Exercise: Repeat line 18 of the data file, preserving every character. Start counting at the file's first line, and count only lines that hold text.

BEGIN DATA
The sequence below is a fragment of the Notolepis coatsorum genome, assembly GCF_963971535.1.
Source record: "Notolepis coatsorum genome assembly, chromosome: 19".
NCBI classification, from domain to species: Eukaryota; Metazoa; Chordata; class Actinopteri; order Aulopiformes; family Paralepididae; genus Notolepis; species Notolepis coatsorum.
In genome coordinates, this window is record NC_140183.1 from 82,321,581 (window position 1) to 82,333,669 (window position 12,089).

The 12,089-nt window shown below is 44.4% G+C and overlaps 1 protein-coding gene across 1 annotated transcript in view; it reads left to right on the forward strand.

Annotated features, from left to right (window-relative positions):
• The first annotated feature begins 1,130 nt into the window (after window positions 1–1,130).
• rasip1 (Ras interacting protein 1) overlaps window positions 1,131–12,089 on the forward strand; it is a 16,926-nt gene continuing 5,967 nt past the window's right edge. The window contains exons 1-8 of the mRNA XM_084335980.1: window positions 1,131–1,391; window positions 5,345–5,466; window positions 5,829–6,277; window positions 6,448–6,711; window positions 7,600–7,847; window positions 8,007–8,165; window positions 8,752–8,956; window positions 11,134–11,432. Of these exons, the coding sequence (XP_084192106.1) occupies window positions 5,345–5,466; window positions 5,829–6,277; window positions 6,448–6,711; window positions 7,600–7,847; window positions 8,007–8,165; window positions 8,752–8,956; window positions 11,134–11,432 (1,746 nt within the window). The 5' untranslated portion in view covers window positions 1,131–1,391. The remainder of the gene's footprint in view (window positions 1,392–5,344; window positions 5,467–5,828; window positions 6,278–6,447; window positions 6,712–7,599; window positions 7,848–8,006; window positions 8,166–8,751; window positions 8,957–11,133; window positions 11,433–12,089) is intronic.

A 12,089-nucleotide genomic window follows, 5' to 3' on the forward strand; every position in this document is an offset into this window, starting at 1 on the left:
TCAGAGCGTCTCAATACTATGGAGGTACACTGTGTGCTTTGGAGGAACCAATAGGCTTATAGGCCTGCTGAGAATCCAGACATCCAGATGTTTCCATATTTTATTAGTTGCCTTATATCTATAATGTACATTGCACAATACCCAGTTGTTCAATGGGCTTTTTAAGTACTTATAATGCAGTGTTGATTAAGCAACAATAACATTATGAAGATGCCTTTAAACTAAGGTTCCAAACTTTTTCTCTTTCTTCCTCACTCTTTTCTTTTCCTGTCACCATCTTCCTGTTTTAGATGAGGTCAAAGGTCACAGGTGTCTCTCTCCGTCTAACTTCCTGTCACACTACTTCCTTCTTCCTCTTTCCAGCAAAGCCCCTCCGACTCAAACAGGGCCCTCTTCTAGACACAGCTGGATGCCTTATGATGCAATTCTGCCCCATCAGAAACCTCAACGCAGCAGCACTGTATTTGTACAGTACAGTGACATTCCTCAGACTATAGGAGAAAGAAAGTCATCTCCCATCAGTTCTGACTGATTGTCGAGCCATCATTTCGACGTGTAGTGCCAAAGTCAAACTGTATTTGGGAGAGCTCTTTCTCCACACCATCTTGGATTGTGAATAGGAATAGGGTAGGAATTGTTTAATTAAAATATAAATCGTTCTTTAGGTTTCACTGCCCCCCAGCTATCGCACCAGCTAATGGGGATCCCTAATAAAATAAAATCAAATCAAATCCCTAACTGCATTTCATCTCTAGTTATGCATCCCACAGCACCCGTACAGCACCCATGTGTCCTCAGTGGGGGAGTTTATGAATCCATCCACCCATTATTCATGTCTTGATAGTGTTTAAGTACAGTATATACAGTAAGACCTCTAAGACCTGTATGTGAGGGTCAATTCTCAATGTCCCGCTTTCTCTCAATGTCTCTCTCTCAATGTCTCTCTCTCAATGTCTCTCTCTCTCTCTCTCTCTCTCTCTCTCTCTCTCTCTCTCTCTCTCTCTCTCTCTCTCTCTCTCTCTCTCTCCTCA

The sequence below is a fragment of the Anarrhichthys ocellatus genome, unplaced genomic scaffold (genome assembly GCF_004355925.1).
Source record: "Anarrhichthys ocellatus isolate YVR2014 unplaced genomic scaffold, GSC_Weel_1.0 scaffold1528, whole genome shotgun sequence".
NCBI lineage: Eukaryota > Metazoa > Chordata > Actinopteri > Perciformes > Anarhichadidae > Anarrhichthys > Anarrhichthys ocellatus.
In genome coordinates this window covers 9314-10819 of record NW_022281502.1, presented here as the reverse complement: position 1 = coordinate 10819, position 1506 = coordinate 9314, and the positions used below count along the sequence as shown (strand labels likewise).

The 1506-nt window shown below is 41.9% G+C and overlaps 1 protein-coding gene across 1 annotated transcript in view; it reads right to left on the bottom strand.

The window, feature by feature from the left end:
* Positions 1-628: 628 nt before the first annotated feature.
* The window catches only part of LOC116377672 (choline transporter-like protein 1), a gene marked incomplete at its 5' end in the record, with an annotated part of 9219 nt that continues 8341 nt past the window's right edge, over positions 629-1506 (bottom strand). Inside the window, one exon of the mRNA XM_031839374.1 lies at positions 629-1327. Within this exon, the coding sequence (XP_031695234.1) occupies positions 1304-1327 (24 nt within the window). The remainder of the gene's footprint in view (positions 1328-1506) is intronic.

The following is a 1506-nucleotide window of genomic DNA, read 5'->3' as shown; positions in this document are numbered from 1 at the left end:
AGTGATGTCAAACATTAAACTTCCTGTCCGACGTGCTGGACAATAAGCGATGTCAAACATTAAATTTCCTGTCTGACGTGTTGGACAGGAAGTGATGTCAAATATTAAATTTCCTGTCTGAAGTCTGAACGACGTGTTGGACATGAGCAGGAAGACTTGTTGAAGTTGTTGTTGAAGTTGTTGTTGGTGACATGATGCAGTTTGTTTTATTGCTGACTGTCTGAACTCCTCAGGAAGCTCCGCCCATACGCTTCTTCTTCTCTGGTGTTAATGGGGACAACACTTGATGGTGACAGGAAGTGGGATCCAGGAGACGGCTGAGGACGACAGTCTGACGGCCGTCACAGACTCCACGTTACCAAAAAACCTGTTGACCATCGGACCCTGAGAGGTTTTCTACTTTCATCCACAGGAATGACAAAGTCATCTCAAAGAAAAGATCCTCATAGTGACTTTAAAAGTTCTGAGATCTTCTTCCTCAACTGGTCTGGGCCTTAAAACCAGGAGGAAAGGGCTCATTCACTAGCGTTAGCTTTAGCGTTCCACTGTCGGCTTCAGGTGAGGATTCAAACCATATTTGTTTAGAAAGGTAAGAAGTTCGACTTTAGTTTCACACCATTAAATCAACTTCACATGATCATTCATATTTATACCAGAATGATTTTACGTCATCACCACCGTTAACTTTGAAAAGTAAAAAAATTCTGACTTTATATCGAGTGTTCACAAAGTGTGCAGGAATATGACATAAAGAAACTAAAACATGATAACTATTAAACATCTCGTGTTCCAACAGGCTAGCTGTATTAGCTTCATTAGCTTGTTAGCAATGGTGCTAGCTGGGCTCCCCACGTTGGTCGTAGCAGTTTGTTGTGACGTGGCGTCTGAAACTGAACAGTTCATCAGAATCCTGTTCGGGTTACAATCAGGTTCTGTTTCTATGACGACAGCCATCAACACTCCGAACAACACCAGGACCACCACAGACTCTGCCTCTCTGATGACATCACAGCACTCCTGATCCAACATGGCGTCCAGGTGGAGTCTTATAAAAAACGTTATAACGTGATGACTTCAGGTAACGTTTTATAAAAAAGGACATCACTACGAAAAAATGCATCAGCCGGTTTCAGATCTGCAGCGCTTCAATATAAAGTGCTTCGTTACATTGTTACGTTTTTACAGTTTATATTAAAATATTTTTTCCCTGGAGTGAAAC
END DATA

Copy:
* The window catches only part of LOC116377672 (choline transporter-like protein 1), a gene marked incomplete at its 5' end in the record, with an annotated part of 9219 nt that continues 8341 nt past the window's right edge, over positions 629-1506 (bottom strand). Inside the window, one exon of the mRNA XM_031839374.1 lies at positions 629-1327. Within this exon, the coding sequence (XP_031695234.1) occupies positions 1304-1327 (24 nt within the window). The remainder of the gene's footprint in view (positions 1328-1506) is intronic.